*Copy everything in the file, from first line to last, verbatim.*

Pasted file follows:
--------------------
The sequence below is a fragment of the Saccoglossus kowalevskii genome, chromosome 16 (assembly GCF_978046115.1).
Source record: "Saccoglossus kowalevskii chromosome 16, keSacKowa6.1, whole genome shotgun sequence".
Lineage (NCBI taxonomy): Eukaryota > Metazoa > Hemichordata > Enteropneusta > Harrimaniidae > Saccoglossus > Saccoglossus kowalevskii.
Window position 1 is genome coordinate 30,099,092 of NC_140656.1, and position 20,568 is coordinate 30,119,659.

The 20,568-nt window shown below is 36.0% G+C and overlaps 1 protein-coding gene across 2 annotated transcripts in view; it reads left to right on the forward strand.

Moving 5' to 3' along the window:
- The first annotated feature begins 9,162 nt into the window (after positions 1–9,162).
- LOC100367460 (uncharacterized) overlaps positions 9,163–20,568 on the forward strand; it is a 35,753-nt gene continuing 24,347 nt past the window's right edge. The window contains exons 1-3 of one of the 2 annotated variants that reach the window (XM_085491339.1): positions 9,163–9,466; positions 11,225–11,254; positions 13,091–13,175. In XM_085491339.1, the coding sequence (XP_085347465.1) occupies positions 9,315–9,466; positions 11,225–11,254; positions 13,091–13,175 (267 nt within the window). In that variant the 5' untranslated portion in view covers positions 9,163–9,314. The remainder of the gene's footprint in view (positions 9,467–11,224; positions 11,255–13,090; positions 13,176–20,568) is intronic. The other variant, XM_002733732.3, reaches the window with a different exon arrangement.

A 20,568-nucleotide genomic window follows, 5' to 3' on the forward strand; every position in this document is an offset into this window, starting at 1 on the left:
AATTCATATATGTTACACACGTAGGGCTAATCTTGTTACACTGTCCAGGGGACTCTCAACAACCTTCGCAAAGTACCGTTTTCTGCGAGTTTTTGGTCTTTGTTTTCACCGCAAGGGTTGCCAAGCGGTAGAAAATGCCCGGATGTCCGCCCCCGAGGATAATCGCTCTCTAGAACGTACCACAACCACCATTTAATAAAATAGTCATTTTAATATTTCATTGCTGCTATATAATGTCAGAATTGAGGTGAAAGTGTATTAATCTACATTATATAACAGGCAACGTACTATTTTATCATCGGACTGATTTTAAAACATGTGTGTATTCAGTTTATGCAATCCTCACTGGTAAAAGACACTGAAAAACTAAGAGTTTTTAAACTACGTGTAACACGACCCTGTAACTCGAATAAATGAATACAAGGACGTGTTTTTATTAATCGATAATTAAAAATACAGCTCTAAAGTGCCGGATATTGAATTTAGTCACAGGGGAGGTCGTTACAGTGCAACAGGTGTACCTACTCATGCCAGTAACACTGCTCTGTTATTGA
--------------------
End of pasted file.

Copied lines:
The sequence below is a fragment of the Saccoglossus kowalevskii genome, chromosome 16 (assembly GCF_978046115.1).
Source record: "Saccoglossus kowalevskii chromosome 16, keSacKowa6.1, whole genome shotgun sequence".
Lineage (NCBI taxonomy): Eukaryota > Metazoa > Hemichordata > Enteropneusta > Harrimaniidae > Saccoglossus > Saccoglossus kowalevskii.
Window position 1 is genome coordinate 30,099,092 of NC_140656.1, and position 20,568 is coordinate 30,119,659.

The 20,568-nt window shown below is 36.0% G+C and overlaps 1 protein-coding gene across 2 annotated transcripts in view; it reads left to right on the forward strand.

Moving 5' to 3' along the window:
- The first annotated feature begins 9,162 nt into the window (after positions 1–9,162).
- LOC100367460 (uncharacterized) overlaps positions 9,163–20,568 on the forward strand; it is a 35,753-nt gene continuing 24,347 nt past the window's right edge. The window contains exons 1-3 of one of the 2 annotated variants that reach the window (XM_085491339.1): positions 9,163–9,466; positions 11,225–11,254; positions 13,091–13,175. In XM_085491339.1, the coding sequence (XP_085347465.1) occupies positions 9,315–9,466; positions 11,225–11,254; positions 13,091–13,175 (267 nt within the window). In that variant the 5' untranslated portion in view covers positions 9,163–9,314. The remainder of the gene's footprint in view (positions 9,467–11,224; positions 11,255–13,090; positions 13,176–20,568) is intronic. The other variant, XM_002733732.3, reaches the window with a different exon arrangement.

A 20,568-nucleotide genomic window follows, 5' to 3' on the forward strand; every position in this document is an offset into this window, starting at 1 on the left:
AATTCATATATGTTACACACGTAGGGCTAATCTTGTTACACTGTCCAGGGGACTCTCAACAACCTTCGCAAAGTACCGTTTTCTGCGAGTTTTTGGTCTTTGTTTTCACCGCAAGGGTTGCCAAGCGGTAGAAAATGCCCGGATGTCCGCCCCCGAGGATAATCGCTCTCTAGAACGTACCACAACCACCATTTAATAAAATAGTCATTTTAATATTTCATTGCTGCTATATAATGTCAGAATTGAGGTGAAAGTGTATTAATCTACATTATATAACAGGCAACGTACTATTTTATCATCGGACTGATTTTAAAACATGTGTGTATTCAGTTTATGCAATCCTCACTGGTAAAAGACACTGAAAAACTAAGAGTTTTTAAACTACGTGTAACACGACCCTGTAACTCGAATAAATGAATACAAGGACGTGTTTTTATTAATCGATAATTAAAAATACAGCTCTAAAGTGCCGGATATTGAATTTAGTCACAGGGGAGGTCGTTACAGTGCAACAGGTGTACCTACTCATGCCAGTAACACTGCTCTGTTATTGA